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Las Vegas pageant coach talks ‘Toddlers and Tiaras’

Vegas Voices is a weekly question-and-answer series featuring notable Las Vegans.

Cambrie Littlefield entered her first beauty pageant when she was 2, and she’s been a pageant coach since the age of 14. So the 27-year-old former UNLV Rebel Girl, who’s called Las Vegas home for the past 17 years, knows both sides of the world of “Toddlers and Tiaras.”

The TLC reality series that introduced the world to Honey Boo Boo returns after a three-year absence at 9 p.m. Wednesday with a focus on Littlefield and the girls she coaches, known as “Cambrie’s Court.”

“I’m not just a coach,” Littlefield explains. “Like, I do everything. I do the hair and makeup. I do the coaching. I do design. I do the photos for the girls.”

Littlefield charges $100 to $175 per hour for her services, and she currently has a roster of roughly 200 girls. About 30 are from Las Vegas, while the rest live around the world and connect with her through Skype. “Most of the girls I never even get to meet,” she says.

Littlefield took time out from a pageant in Arkansas to talk about her career and the escalating world of child beauty pageants, where startup costs alone can surpass $10,000.

Review-Journal: You started in pageants 25 years ago. I’m assuming they were a lot different back then.

Littlefield: Well, they were. We didn’t have, like, fake teeth and fake hairpieces, and the clothes weren’t as fabulous as they are now. But my mom put me in a pageant when I was 2 years old, and I won. So they kept putting me in pageants. And then they actually made me take a break to where I was old enough to say that I wanted to do pageants. And eventually, I was, like, begging my mom.

R-J: Were you more competitive as a contestant or a coach?

Littlefield: I would say a coach. I really liked competing, and I did well when I did compete. But I didn’t compete as much as I really would have wanted to. I did do a few pageants. Like, I was Miss Utah United States 2011, I think it was. So I mean, I have some great titles. And I won, like, a lot. But I think I would say I’m a better coach. And I actually enjoy (coaching) a lot better.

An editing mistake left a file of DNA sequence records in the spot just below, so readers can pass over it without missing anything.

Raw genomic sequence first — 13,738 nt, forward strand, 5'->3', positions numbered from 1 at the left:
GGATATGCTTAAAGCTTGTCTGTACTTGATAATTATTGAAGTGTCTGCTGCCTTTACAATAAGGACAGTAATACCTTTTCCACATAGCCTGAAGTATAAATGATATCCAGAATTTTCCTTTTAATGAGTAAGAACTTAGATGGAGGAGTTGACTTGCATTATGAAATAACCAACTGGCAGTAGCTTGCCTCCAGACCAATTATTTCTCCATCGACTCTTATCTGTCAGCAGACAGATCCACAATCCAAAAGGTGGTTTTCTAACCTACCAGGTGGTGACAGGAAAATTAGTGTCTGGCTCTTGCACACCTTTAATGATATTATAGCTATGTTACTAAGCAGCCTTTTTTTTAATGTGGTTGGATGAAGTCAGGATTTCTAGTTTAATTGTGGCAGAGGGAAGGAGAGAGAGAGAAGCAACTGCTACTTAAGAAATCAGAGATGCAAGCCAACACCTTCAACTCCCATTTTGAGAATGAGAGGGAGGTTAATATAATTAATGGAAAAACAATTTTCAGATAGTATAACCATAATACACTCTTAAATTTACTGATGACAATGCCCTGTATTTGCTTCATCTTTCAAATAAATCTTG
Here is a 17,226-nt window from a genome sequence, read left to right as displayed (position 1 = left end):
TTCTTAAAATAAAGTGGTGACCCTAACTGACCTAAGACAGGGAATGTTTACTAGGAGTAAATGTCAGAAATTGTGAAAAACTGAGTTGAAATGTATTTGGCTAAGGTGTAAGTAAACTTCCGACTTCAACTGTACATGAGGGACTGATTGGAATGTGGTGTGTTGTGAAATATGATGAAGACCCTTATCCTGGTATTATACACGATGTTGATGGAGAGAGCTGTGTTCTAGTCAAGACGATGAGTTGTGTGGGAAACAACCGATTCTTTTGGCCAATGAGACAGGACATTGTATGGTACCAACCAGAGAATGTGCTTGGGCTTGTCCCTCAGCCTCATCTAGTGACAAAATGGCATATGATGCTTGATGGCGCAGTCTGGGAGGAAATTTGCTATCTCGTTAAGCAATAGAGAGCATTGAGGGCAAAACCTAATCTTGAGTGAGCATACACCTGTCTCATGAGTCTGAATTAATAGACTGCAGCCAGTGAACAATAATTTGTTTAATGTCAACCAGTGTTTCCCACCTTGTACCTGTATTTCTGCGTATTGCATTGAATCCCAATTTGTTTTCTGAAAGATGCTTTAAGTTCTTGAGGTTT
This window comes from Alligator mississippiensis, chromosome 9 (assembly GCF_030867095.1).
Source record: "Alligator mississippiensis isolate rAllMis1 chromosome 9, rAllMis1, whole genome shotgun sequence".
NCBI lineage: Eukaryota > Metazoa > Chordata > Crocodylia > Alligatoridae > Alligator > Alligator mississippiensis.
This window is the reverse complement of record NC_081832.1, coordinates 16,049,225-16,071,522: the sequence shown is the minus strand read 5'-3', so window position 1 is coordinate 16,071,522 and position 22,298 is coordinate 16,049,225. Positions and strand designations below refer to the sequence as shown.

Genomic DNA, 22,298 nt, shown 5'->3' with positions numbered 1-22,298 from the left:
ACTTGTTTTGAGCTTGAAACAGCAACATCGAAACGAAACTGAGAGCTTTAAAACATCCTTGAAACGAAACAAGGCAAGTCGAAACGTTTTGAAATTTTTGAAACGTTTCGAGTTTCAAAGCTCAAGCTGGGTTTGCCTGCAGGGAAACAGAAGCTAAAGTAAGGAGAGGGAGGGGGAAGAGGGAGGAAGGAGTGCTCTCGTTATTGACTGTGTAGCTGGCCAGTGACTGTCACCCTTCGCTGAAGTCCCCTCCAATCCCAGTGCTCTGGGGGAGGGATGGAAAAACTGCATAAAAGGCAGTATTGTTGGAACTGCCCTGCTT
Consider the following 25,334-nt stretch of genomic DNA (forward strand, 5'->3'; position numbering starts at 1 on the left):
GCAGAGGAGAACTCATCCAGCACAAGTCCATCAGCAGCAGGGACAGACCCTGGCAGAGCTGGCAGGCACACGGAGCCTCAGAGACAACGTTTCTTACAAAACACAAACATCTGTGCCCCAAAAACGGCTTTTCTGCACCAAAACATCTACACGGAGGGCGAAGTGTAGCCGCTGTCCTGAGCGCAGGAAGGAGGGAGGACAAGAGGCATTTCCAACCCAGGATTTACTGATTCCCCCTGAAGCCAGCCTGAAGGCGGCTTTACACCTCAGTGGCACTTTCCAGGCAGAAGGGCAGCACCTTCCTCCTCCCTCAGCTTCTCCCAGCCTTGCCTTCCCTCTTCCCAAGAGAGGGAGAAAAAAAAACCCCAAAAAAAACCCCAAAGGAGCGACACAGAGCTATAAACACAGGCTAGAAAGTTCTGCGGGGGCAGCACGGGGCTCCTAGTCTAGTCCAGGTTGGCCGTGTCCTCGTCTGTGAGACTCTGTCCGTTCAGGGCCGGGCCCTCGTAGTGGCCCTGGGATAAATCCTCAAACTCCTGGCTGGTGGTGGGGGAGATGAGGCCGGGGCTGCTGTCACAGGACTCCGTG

R-J: You say in the first episode, “I can’t even keep a boyfriend because I love pageants too much.” Is that true?

Littlefield: It’s very true. Yes. I would say the last few relationships I was in, I don’t think they understood or appreciated all of the time that I was spending on pageants. So when it comes down to it, I usually pick pageants over the man.

R-J: There’s no real offseason in the pageant world. Do you ever just take time for yourself?

Littlefield: I mean, if there’s a pageant, I’m going to be there. So no, not really.

R-J: You worked on the Johnny Knoxville movie “Bad Grandpa” (transforming 8-year-old actor Jackson Nicoll into a pageant girl). What was that like?

Littlefield: That was really fun. It was different. I don’t typically coach little boys. There’s not too many boys that do pageants. … Working with Johnny Knoxville was kind of different, because I was expecting him to be really loud and funny and crazy the whole time, and he wasn’t. But he got really into the pageant scene. And if you ask me, it was the best scene in the whole movie.

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R-J: On “Toddlers and Tiaras,” you’re spraying collagen on 3-year-olds, having the girls undergo hypnosis and you’re saying things like, “You have to have a good body, even when you’re 5 years old.” Do you think America’s ready for you?

Littlefield: (Laughs) I don’t know. We’ll have to see about that. I know some people think like, “Oh my God, that’s so crazy.” But it’s a lifestyle thing. I want these kids to learn at a young age that they need to take care of themselves. In pageantry, we always have an issue when they hit pre-teens, where they gain a bunch of weight, and all of a sudden they have to crash diet and they’re miserable. Where if they learn at a younger age, it’s not going to be such an issue when they get older.

R-J: The promos for this season talk about how much more intense and extreme pageants have become in recent years. Is there such a thing as too much or too far?

Littlefield: That’s different for every family. Like, some families only like natural pageants, and they don’t want to wear makeup. And that’s fine. That’s what’s for them. But some little kids wanna play dress up and have all the makeup, and they wanna have the best, glitziest dress. So it totally depends on the family and the kid as far as they wanna take it.

R-J: Some of the parents on the show talk about how expensive pageants can be. What’s a typical amount of money they can spend on a pageant, not including travel?

Littlefield: If you’re starting out, getting a new dress, that’s going to cost you three or four grand. If you need coaching, that might cost you, let’s just say a grand. If you’re going to enter the pageant, that’s going to cost you $1,500. If you need an outfit of choice that’s probably going to cost you a grand. … I mean, if you’re starting fresh, you’re looking at, like, 10 grand probably to start getting ready. And you need pictures, that’s another thing.

R-J: With entry fees that high, how many pageants do most of your girls enter?

Littlefield: I would say 20.

R-J: What’s the prize money like?

Littlefield: We’ve done a lot of pageants that gave out 10 grand. I just had a little girl that won a cruise. I’ve had a (5-year-old) girl win a car. So if you’re good, you really can win money. But it’s rare that you win more than you spend.

Contact Christopher Lawrence at clawrence@reviewjournal.com. On Twitter: @life_onthecouch.

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